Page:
Leaf Type: Oolong
This tea was grown high in the famed Ali Shan mountain range of Taiwan. Teas from high elevations grow slower, concentrating the flavor into the leaves and making for a rich, sophisticated brew: some of the finest Oolong available.
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There are very few teas that I regard higher than an Ali Shan Oolong. The only tea that immediately comes to mind is a yellow tea, and really, I think that my adoration for Ali Shan is right up there with a yellow tea.
As I was brewing this High Mountain Ali Shan Oolong from Tearroir, the thought that popped into my head is this: What’s better than an Ali Shan Oolong? A freshly harvested Ali Shan Oolong! And that’s exactly what I have before me! A first flush Ali Shan Oolong from 2014!
I steeped this – not surprisingly! – in my gaiwan and then I filled my Yixing mug with the first five infusions. The fragrance of the brewed liquid reminds me of springtime at my gramma’s house when I was young. One of the rear corners of the house was covered with a vine of honeysuckle, and when the windows were open near this vine, the breezes would pick up the scent and whisk it into the house and the house would smell faintly of honeysuckle. To this day, it is still one of my favorite aromas ever.
The flavor is sweet and buttery/creamy. It’s not a full-on butter flavor, nor is it entirely a milky/creamy flavor, but somewhere in between. The texture is lighter than a “creamy” or “milky” Oolong, it’s more like a soft, velvety texture without the heavy thickness. It doesn’t coat the palate heavily the way some Oolong teas can.
There are notes of flower and a very faint vegetal note that falls somewhere between the freshest, earliest buds of new spring grass and lightly steamed, mild veggies. It’s a very mellow vegetative tone.
Although the aroma suggests a honeysuckle note might be experienced in the sip, I am not picking up on that in the flavor. There is a floral tone, but it isn’t honeysuckle-esque. It’s such a faint floral note that it’s difficult to discern the flavor. On Steepster, it’s suggested that it’s a gardenia, but I don’t know that is quite it either.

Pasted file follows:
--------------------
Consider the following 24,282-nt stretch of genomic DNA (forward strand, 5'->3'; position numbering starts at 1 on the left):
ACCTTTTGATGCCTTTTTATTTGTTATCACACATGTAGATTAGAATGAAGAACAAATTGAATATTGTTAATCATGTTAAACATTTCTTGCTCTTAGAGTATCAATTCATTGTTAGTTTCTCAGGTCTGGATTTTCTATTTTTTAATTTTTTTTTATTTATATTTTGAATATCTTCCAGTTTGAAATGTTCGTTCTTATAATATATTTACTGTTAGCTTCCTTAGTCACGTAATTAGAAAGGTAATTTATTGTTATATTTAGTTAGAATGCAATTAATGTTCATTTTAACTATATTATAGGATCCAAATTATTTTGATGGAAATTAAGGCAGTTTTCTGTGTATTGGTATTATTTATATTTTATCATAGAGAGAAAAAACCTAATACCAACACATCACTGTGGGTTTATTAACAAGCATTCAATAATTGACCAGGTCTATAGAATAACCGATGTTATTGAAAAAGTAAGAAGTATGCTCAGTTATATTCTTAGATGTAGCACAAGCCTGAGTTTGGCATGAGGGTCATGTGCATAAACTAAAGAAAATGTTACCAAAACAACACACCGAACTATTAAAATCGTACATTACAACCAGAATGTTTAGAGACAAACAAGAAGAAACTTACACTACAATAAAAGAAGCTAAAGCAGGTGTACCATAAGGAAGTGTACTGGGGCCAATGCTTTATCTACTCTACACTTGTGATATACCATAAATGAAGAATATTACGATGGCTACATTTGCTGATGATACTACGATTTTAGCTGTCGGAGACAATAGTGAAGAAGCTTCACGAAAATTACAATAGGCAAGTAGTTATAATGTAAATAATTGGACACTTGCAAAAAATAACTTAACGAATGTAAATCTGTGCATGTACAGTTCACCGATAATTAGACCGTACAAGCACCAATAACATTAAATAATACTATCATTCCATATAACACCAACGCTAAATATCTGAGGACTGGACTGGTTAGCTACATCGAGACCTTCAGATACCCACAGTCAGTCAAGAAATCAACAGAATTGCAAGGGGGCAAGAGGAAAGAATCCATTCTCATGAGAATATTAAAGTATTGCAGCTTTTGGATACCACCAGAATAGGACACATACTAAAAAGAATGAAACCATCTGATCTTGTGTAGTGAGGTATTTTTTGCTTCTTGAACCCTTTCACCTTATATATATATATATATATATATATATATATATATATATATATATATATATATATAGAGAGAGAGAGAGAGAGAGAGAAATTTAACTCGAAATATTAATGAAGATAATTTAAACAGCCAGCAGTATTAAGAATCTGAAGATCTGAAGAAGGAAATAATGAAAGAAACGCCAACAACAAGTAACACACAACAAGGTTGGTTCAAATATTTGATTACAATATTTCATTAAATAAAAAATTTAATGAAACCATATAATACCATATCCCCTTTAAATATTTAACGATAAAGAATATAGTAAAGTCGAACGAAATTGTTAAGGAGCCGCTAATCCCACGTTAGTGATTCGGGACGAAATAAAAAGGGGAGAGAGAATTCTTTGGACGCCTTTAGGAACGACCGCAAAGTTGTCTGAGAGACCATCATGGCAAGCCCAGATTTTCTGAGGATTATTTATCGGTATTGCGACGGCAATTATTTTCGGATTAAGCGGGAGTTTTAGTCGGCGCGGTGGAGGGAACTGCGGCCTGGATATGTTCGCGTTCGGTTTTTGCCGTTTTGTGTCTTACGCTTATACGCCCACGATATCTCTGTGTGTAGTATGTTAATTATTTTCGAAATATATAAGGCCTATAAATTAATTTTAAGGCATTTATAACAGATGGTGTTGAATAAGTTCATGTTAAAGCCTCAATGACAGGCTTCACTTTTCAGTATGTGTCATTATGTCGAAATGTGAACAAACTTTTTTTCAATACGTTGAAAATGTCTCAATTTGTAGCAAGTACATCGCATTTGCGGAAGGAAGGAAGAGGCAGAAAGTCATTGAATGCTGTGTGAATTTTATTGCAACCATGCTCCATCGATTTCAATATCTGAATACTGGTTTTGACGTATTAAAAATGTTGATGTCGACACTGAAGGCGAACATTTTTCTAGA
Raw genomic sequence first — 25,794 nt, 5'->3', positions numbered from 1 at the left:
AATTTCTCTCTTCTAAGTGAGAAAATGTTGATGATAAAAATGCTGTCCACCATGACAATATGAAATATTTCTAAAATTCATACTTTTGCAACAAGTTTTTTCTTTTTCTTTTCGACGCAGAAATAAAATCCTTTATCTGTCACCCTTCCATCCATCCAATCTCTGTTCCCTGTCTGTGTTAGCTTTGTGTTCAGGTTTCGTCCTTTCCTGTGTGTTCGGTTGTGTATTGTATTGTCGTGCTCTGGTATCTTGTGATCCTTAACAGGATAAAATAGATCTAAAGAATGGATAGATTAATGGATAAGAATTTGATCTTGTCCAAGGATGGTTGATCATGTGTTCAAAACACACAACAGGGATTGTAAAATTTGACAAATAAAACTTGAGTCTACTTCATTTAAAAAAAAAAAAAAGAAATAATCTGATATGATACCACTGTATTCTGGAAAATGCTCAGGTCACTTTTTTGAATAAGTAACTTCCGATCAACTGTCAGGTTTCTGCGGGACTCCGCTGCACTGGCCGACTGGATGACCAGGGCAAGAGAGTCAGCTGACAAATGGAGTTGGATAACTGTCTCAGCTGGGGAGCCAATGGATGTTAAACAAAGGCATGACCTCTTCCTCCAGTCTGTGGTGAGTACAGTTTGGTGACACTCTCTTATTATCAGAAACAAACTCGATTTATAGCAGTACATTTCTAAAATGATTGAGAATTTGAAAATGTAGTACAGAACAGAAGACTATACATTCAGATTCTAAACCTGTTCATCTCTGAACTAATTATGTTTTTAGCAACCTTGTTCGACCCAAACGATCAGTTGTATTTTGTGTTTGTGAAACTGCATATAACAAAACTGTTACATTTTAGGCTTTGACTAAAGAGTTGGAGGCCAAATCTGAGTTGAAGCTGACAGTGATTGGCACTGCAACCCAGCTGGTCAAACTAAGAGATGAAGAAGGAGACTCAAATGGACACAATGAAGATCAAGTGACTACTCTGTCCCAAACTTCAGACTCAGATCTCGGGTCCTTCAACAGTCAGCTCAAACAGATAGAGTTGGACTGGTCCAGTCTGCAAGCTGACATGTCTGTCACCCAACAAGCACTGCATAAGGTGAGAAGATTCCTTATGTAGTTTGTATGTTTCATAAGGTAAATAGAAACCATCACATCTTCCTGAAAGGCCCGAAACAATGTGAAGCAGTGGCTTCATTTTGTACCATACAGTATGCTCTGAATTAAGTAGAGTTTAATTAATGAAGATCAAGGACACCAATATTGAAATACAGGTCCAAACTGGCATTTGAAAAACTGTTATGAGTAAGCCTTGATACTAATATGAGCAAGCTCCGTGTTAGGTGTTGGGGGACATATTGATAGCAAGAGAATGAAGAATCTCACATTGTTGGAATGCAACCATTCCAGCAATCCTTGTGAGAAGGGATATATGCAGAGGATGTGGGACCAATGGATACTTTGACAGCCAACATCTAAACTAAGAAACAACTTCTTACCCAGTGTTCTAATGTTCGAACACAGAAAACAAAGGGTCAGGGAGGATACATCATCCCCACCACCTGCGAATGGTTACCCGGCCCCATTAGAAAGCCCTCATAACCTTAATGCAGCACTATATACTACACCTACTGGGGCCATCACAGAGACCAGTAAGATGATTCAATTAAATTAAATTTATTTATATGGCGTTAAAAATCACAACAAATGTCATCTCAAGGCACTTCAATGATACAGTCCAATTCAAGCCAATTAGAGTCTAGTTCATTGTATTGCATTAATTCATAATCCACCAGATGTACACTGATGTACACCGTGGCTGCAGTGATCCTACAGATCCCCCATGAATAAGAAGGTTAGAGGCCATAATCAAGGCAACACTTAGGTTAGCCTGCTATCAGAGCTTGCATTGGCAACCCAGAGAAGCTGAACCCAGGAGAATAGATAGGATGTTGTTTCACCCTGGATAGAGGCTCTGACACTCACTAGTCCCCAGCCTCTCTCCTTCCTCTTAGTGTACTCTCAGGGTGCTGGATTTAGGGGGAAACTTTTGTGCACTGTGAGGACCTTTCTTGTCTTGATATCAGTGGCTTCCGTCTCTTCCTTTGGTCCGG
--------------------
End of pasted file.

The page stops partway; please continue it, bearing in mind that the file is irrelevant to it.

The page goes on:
I have to admit that I am really liking the faintness of the floral tone here. Ordinarily, a green Oolong like this one has a very heavy floral essence to it and that’s not a bad thing, I find those floral notes enchanting! But, it is nice to taste something a little different now and then, and I like the surprises that this Ali Shan is delivering.
This is a really special Ali Shan, and I’m so happy that I got to experience it! Steepster Select does it again!
Anne started her journey with tea as a casual drinker and became more serious about her tea drinking when she realized that she couldn't drink coffee. Shortly thereafter, she started becoming obsessed with the beverage and she started creating small-batch, artisan blends of tea that she sold online as LiberTEAS. After a few years, she realized she wasn't cut out to be the sole proprietor of a business so she closed LiberTEAS and started reviewing teas online. She met Jennifer through another blog that they both reviewed for and they decided to start their own review blog. This review blog!
Throughout her journey as a tea reviewer, she discovered 52Teas and became enamored with the idea of creating a new tea every week. When the founder of 52Teas decided he wanted to move on, he offered the business to Anne but knowing that she wasn't cut out to be a sole proprietor, she instead offered the company to her oldest daughter who employs her as the Mad Tea Artist for 52Teas!
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